Thought Leader: What’s your appetite for risk?

Wall Street has made risk dirty word, associated with recklessness, gambling and certain moral vacuum. Yet, calculated risks are exactly what company requires if it wants to shift from being merely good to become truly great. Whilst most companies seek steady, unspectacular growth, it is those that identify ways to create disproportionate returns that really stand out. And that requires different mentality – not often supported by analysts and shareholder meetings.
Here’s little test to gauge your company’s appetite for risk. Imagine your business is founded on very simple task. Your sole purpose is to determine the outcome of coin toss. Whenever you’re wrong, you lose your investment. However, whenever you’re right, you’ll get $2.50 in total for every $1.00 invested.
First question; is this source of business your company would embrace? Well, in the long run it seems to be pretty healthy business – your expected return on investment over the long run is 25 percent (50 percent of the time you’ll lose $1.00, 50 percent of the time you’ll win $2.50). So the answer should be yes, right?
Now let me ask the question another way. In the above example, 50 percent of the time, you’ll lose your entire investment. What would your appetite be for taking strategy to the board that was certain to result in total failure every second time? Would they have faith in the long-term expectations you carefully take them through? How long would they give you to demonstrate success?
When he took over the England captaincy, cricketer Nasser Hussein lost the toss 14 times in row, picking heads every time. Would you be allowed to survive such variance?
This is the point at which adherence to long-term strategy pays dividends. The difference, perhaps, between good companies and great ones is that it takes nerve and determination to remain on course when the world around you does everything it can to make you doubt yourself.
Great CEOs keep their nerve, and focus on assuring those around them of the principles upon which everyone agreed before the bad run kicked in.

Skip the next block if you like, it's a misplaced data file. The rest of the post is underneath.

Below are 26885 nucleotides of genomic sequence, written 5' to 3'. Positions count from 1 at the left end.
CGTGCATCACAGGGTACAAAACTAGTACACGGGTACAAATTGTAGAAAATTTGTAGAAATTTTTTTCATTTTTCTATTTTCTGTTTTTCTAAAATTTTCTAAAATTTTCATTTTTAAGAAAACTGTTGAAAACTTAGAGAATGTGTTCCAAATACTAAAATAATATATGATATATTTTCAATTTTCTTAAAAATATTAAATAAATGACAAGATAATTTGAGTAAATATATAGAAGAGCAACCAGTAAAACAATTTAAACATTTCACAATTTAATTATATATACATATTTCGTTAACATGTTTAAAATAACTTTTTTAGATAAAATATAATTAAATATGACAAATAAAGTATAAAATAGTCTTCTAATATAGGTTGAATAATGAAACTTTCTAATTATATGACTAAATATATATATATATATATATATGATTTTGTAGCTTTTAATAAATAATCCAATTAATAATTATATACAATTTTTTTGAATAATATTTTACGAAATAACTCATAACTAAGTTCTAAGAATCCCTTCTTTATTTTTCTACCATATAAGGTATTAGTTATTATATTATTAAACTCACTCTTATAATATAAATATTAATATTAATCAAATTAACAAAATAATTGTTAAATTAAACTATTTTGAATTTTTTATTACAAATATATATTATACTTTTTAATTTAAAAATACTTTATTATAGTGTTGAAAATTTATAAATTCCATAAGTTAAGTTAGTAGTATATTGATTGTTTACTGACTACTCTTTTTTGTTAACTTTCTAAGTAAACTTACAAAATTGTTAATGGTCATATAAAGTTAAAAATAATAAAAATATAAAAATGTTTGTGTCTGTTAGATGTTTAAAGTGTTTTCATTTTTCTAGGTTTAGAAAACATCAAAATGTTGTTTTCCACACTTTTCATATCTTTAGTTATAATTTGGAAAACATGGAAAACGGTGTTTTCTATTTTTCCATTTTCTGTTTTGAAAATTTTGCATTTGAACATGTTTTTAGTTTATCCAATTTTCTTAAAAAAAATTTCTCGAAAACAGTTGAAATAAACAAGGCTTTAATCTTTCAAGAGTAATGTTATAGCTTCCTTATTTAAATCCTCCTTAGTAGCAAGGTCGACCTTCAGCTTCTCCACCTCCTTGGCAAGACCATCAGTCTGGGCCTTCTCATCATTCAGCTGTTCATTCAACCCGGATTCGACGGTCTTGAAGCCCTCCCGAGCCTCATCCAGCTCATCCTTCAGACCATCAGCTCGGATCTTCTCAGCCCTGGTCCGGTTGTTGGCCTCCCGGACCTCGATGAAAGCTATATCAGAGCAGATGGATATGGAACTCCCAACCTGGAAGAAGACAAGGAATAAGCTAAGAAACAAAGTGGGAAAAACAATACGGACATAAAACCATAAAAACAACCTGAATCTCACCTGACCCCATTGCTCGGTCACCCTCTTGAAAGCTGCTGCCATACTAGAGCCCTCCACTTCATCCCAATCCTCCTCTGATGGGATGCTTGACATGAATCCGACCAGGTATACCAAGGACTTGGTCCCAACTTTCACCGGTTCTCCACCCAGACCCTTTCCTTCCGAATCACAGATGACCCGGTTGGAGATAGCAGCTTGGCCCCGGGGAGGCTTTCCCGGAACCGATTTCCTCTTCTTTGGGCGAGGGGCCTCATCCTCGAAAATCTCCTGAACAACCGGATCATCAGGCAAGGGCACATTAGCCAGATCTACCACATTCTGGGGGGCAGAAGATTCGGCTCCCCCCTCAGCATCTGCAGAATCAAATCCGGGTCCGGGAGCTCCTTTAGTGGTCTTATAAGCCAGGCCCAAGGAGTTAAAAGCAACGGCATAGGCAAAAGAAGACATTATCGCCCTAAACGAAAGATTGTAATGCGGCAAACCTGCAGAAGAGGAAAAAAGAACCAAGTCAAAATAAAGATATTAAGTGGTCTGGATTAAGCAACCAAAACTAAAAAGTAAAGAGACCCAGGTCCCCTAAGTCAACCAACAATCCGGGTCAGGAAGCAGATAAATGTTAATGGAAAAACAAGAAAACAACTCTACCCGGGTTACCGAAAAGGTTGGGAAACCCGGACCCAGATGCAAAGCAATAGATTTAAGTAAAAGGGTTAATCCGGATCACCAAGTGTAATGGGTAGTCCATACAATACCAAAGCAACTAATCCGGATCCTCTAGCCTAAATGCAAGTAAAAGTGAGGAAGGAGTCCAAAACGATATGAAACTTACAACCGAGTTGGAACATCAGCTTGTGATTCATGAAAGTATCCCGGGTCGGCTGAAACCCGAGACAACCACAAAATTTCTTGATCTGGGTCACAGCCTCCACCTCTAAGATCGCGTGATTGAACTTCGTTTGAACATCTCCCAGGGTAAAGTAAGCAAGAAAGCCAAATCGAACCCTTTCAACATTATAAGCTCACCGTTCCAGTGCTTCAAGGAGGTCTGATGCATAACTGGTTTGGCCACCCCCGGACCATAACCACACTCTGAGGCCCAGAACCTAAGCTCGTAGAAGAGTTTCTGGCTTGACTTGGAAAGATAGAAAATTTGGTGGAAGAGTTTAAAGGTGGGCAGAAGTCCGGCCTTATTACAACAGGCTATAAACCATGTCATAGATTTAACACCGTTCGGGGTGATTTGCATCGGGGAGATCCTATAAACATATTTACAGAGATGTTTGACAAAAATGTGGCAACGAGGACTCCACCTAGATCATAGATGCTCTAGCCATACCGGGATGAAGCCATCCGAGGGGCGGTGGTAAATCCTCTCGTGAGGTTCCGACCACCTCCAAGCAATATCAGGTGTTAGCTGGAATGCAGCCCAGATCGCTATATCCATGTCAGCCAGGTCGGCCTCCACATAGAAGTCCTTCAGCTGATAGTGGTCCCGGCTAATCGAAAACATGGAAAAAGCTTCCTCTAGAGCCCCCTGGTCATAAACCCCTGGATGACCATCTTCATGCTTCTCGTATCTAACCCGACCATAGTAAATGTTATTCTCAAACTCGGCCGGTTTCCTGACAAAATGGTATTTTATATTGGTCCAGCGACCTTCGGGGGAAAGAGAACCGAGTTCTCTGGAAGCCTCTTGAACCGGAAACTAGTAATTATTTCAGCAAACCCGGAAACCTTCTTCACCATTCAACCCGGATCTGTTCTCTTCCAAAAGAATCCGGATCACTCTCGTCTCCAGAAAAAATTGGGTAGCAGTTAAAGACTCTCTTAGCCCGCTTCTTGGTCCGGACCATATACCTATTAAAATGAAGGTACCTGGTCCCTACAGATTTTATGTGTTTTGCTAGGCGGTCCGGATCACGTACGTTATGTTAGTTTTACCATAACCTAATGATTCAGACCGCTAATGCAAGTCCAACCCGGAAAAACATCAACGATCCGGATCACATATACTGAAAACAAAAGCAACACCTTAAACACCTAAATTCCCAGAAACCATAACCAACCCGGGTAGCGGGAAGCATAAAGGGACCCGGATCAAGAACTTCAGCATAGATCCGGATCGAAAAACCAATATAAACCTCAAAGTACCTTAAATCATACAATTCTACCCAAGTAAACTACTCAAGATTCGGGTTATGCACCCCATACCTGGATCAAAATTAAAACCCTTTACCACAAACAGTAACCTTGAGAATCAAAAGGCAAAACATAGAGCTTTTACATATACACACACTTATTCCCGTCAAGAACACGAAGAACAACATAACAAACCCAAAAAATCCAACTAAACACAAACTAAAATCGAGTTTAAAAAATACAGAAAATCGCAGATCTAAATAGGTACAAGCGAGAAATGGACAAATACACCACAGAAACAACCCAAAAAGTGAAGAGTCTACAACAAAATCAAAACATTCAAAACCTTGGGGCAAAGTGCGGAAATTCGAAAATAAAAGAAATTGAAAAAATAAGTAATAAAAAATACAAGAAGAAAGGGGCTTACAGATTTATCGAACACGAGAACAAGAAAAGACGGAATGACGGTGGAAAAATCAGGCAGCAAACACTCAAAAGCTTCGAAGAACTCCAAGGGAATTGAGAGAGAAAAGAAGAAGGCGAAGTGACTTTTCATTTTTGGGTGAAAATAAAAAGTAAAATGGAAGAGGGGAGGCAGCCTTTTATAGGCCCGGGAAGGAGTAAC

So, back to you. What would the appetite be in your company for this sort of business? If the prospect of delivering short-term bad news fills you with dread your company is probably culturally opposed to risk. So jumping in to strategy that incorporates the likelihood of failures along the way is unlikely to deliver anything beyond sleepless nights. This is where ring-fencing can help.
Any company with significant investment in R&D must inherently have healthy respect for short-term failure. Pharmaceutical companies, for example, understand the large payoff approach. They’ll fail many times in the pursuit of disproportionate returns for when they hit the right formula. Tech firms follow similar approach. Consider for moment how you might apply the same methods to your own business.
The key to the success of any risk-based long-term strategy lies in the levels of investment you’re prepared to allow at any one time. Gamblers call this ‘bankroll management’. The long-term pursuit of the 25 percent returns guaranteed by the coin toss example is great, as long as you don’t run out of money before the positive expectations become reality. Putting 100 percent of your capital at risk on single 50:50 proposition is never going to be classified as good business.
When your strategy embraces risk, and the likelihood of short-term failures, you need to be sure that you adopt the right investment strategy from the beginning. You’re looking for small investment/large payoff strategy, that won’t send you broke if the losses all come at once.
So to move away from corporate culture that fears losses more than it craves growth you need to adopt strategies that plan for risk from the outset. Second to this, you need to shift expectations around investment – away from mindset that requires all investments to be at worst break-even. Finally, you need to remain steadfast in your belief in the long term, ensuring that your strategy stays the course, and allowing small-scale risk along the way. M

Simon Lendrum is MD of communications agency JWT NZ and author of the blog,

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